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To me the term "drop-in" means the cell-level data from the BMS is not accessible at all, no way to see how the balancing is progressing etc.

Pretty sure none of the Victron packs are like that, data is always exposed to their monitoring ecosystems, and likely the pack's operation subject to their control as well.

So, "packaged system" is the term I'd use across the board.
 

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Cape Dory 30
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If you are going to pay for Victron, follow their recommendations for your target voltage and Ah capacity.


Find a good dealer with experience in your use case. Otherwise you are getting all the hassles of DIY without the cost savings!

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Propulsion is an entirely different arena from House bank storage

really should not be mixed up in the same thread.

Same with drop-ins compared to LFP generally, just leads to too much confusion.
You are right, the thread went pretty sideways from the get-go. When all the OP asked was opinions on pay more and buy local or less online. :)
 

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To me the term "drop-in" means the cell-level data from the BMS is not accessible at all, no way to see how the balancing is progressing etc.

Pretty sure none of the Victron packs are like that, data is always exposed to their monitoring ecosystems, and likely the pack's operation subject to their control as well.

So, "packaged system" is the term I'd use across the board.
Victron: 12,8V & 25,6V Lithium SuperPack - Victron Energy

Lithionics has one also: 12V 125AH G31 Battery | Lithionics Battery

I suspect they wanted to have a foot in this market segment.

Mark
 

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Dumbed down, such an unfortunate trend.

But I can see the marketing advantage.

I see even BB as way overpriced, I'm sure these are better quality cells internally, so even pricier. More likely to be around to honor the warranty I suppose, that's a huge part of what you're paying for.

Since quality deep cycling lead banks are readily available locally in the U.S. at ~$1 per Ah

Anything more than 7-8x the price even taking usable Ah into account, I just can't see making sense.

Only where the greater energy density is of high value, like racing yachts, very fancy camping rigs.
 

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You are right, the thread went pretty sideways from the get-go. When all the OP asked was opinions on pay more and buy local or less online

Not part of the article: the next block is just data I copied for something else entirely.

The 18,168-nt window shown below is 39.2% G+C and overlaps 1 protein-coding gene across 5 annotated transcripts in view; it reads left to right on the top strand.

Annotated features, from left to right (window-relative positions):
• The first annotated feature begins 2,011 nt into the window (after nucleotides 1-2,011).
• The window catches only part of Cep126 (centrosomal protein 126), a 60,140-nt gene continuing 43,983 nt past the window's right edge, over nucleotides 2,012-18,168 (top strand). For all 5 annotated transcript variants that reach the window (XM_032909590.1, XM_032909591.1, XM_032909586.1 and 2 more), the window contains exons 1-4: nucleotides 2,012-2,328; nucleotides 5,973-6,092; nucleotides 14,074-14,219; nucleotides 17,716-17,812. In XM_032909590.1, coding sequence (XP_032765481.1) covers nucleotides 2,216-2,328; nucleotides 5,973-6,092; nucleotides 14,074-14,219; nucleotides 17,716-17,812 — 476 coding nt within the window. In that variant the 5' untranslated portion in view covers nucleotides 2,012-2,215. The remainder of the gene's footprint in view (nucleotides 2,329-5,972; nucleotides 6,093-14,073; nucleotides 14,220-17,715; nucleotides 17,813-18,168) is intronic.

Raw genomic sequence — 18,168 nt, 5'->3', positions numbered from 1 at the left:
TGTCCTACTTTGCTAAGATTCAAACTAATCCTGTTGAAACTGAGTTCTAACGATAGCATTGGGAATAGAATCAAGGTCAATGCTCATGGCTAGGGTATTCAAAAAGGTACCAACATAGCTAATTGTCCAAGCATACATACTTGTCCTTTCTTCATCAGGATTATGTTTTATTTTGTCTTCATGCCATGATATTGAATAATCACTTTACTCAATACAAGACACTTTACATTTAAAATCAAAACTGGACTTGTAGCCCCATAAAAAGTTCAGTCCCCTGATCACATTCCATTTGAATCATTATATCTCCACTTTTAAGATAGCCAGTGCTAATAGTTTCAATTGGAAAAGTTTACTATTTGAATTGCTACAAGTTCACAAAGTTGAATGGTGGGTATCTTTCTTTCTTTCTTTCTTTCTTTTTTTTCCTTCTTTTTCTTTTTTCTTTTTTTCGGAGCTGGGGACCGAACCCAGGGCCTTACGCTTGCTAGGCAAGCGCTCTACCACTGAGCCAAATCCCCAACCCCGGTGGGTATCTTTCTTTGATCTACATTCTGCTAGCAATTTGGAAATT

It takes a certain level of knowledge just to be able to ask a smart question.

Being exposed to the tangent "side chatter" is part of the process of getting noobs educated.

If they were willing to develop their google fu and spend a few man-weeks reading the past threads, that would accelerate their climbing the learning curve.
 

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Cape Dory 30
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It takes a certain level of knowledge just to be able to ask a smart question.

Being exposed to the tangent "side chatter" is part of the process of getting noobs educated.

If they were willing to develop their google fu and spend a few man-weeks reading the past threads, that would accelerate their climbing the learning curve.
Agreed.
 

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Weight is of high value to multihull owners. Our boat instantly became 700lbs lighter.

Mark
Yeah I was going to say, I replaced my car battery with a Lithium Iron... it's 9lbs now instead of 35! That's got to add up tp huge numbers on a bigger setup.

Sent from my SM-G975U using Tapatalk
 

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I dont understand...indications
I check cell voltage with a multi meter. Thats all


I assume if you are able to check each cell you have a home built lithium pack and you are measuring the cells at times to evaluate their proximity to each other in voltage to attest to the health of your battery pack?

For instance when my truck house battery gets to 12.2 I know it is time to charge it. If you are on a boat full with solar time and use less amp hours per day than the solar can produce I can see the need for no BMS. But a cheap Columb meter will at least let you know state of charge, so I added one to my system.
 

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My belief of not needing a bms is...
1..the cells are close enough to equal
2..i dont test their differences at upper and lower ends

When charging via solar or alt, or recently after charging, virtually no cell is reading the same. Never hitting the top means they are always accepting more when being charged and resistances are different.
 

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I assume if you are able to check each cell you have a home built lithium pack and you are measuring the cells at times to evaluate their proximity to each other in voltage to attest to the health of your battery pack?